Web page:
SEBI Reforms – Part 2: Delisting

Delisting of securities tends to be
somewhat controversial given that it represents the tension between the
interests of the controlling shareholder who want to delist the company and the
interests of minority shareholders who are caught between the options of
exiting the company at the offered value or remaining in the company without
the liquidity and protections that a stock exchange listing provides. These
controversies have played out in the Indian markets as well thereby
necessitating a review of the SEBI (Delisting of Equity Shares) Regulations, 2009.
The review commenced with SEBI’s
discussion paper on the topic earlier this year. Somasekhar Sundaresan and I
have separately analysed SEBI’s discussion paper (here
and here,
respectively). SEBI’s approach has been to address two broad concerns. First,
the constraints and complexities in the delisting regime make it difficult for
controllers to successfully delist. Second, public shareholders holding a
significant stake can dictate terms as to the determination of the delisting
price and thereby hold the other shareholders to ransom.
In the recently announced reforms,
SEBI appears to have considered responses to the discussion paper. In tweaking
the regime, SEBI has addressed one of the above issues, but not the other. The
reforms continue to protect the interest of minority shareholders against both the
controllers as well as significant public shareholders. On the other hand, it
has arguably made it more difficult for controllers to delist their companies
(rather than ease the process as it initially set out to do). An analysis of a
few of the reforms would demonstrate this point further.
SEBI has reinforced the importance
of the reverse book-building (RBB) process for delisting. While the RBB has
arguably operated in favour of public shareholders, its rigidity has paid put
to controllers’ delisting plans. It appeared from the discussion paper that
SEBI may be willing to reconsider the utility of RBB in delisting, but in the
end decided to stay with the option. Hence, it is unlikely that the new regime
would make a significant difference to controllers’ delisting efforts. Although
some of us had suggested alternatives to the RBB method that might facilitate
value-generating delisting that might nevertheless protect the minority
shareholders, that option does not appear to have found favour with SEBI.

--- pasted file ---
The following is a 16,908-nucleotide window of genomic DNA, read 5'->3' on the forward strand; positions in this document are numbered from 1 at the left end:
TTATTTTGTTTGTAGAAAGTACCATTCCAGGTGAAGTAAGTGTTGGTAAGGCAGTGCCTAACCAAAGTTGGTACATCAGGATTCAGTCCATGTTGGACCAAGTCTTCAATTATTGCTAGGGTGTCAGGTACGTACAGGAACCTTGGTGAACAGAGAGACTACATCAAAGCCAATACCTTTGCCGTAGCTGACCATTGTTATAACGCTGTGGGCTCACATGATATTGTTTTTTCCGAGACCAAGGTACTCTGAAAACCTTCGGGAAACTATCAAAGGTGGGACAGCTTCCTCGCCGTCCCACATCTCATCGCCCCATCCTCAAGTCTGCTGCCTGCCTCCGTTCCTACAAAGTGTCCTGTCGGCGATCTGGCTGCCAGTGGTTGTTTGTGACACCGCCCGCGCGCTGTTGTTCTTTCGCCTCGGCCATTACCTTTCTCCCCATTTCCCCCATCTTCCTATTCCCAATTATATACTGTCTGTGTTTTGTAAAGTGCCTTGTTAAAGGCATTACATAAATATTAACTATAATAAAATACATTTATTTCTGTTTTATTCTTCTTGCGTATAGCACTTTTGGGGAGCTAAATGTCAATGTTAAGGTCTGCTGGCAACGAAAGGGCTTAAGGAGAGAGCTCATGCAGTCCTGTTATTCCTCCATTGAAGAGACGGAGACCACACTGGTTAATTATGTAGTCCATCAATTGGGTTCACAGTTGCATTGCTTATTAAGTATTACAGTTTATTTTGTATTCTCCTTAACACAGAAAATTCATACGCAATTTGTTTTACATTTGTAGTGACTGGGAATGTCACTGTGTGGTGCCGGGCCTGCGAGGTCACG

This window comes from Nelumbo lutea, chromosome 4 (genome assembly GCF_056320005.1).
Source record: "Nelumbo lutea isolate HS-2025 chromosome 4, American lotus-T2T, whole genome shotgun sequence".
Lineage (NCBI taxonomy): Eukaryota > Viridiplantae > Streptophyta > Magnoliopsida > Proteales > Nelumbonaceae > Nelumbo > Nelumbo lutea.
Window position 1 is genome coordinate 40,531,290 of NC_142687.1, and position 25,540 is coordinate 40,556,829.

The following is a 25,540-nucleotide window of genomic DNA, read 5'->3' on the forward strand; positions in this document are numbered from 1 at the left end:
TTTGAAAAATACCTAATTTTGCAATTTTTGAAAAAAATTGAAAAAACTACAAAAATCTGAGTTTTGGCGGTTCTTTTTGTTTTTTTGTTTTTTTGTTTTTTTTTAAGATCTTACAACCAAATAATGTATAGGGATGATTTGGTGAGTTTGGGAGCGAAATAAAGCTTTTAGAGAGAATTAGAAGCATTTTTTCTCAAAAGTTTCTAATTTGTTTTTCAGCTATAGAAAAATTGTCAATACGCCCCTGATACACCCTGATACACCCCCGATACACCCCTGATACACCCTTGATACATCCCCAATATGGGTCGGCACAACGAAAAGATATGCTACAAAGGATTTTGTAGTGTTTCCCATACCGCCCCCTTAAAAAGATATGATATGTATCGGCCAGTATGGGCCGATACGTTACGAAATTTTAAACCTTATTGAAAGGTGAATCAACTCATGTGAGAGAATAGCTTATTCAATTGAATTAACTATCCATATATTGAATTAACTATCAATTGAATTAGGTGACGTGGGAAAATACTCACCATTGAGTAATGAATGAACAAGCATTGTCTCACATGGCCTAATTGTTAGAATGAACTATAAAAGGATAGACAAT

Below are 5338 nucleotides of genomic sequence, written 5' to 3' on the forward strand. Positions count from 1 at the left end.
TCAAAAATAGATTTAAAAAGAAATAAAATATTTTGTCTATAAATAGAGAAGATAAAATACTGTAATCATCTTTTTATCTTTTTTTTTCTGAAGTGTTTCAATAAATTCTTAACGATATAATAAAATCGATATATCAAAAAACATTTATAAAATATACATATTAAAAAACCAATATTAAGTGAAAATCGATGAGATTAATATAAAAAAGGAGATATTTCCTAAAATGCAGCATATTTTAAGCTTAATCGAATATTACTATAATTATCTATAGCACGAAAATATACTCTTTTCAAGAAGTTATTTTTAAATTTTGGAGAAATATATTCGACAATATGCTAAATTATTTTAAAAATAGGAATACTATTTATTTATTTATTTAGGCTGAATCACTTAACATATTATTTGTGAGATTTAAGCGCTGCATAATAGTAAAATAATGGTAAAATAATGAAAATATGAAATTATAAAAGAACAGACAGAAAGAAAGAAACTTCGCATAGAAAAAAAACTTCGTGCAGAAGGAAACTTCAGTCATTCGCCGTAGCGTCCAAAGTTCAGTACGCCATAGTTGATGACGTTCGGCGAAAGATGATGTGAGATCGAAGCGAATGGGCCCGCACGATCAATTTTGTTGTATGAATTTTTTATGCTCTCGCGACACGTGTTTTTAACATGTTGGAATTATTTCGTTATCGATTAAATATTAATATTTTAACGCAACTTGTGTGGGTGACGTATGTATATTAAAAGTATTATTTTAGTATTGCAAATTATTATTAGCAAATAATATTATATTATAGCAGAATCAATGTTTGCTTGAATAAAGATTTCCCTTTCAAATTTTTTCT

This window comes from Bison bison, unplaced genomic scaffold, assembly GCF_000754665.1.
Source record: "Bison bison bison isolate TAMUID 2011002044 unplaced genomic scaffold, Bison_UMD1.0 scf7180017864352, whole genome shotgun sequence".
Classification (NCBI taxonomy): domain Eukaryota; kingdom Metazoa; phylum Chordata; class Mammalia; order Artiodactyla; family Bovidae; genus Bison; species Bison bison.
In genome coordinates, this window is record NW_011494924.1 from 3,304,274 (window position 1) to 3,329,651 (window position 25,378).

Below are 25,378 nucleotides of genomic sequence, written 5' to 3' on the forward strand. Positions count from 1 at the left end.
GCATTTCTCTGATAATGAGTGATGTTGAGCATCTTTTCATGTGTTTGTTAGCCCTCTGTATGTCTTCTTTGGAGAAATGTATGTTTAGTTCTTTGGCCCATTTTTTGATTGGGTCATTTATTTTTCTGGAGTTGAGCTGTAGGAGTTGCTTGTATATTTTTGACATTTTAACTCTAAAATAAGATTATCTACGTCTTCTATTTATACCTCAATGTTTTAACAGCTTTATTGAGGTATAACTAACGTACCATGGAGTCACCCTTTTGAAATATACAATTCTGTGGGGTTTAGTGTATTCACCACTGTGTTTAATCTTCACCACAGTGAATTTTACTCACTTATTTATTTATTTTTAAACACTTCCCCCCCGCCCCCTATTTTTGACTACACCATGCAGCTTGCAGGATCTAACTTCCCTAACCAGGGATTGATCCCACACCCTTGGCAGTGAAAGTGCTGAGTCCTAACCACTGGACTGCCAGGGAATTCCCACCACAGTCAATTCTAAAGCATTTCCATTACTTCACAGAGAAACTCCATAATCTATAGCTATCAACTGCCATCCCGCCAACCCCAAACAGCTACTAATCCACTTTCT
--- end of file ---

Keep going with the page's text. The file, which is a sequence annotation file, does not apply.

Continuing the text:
Furthermore, the thresholds for
delisting continue to be quite daunting. A successful delisting requires the
satisfaction of two conditions: (i) the shareholding of the acquirer together
with the shares tendered by public shareholders must constitute 90% of the
total share capital of the company, and (ii) at least 25% of the number of
public shareholders must tender in the RBB process.
As for the offer price, it would be
determined through RBB and shall be the price at which the shareholding of the
promoter, including the shareholding of the public shareholders who have
tendered their shares, reaches the threshold limit of 90%.
At the same time, SEBI has
undertaken some efforts relax some aspects of the process. For instance, the
timelines for delisting have been reduced from approximately 117 working days
to 76 working days. Public shareholders will benefit from taxation benefits accompany
the proposal to use the stock exchange platform for delisting (which have also
been extended to buyback and takeovers). Finally, exemptions have been carved
out for small and medium-sized companies who are spared the strict norms for
delisting.
A surprise inclusion in the reforms
(that was conspicuously absent in SEBI’s discussion paper) is the streamlining
of SEBI’s takeover regulations with the delisting regulations. It would now be
possible for an acquirer who has made an offer under the takeover regulations
to delist directly without increasing the public shareholding. This would ease
the process for acquirers who wish to make an offer to the target’s
shareholders and simultaneously delist the target if the offer is successful.
It creates the badly needed symmetry between the regimes relating to takeovers
and delisting. This recommendation made by the Takeover Regulations Advisory
Committee (TRAC), which was ignored in the SEBI Takeover Regulations of 2011
and also in SEBI’s discussion paper on delisting, has finally seen the light of
day.
In all, the reforms relating to
delisting represent a mixed bag. The changes are incremental in nature, which
do not affect the overall philosophy or address the broader concerns and
tensions in delisting. Given this scenario, it is not clear if we will witness significant
changes in the manner in which delisting is carried out in India or the type of
problems faced. Again, we will have to await the text of the amendments to the
regulations before making more detailed prognoses.

About the author

Umakanth Varottil

Umakanth Varottil is an Associate Professor at the Faculty of Law, National University of Singapore. He specializes in corporate law and governance, mergers and acquisitions and cross-border investments. Prior to his foray into academia, Umakanth was a partner at a pre-eminent law firm in India.

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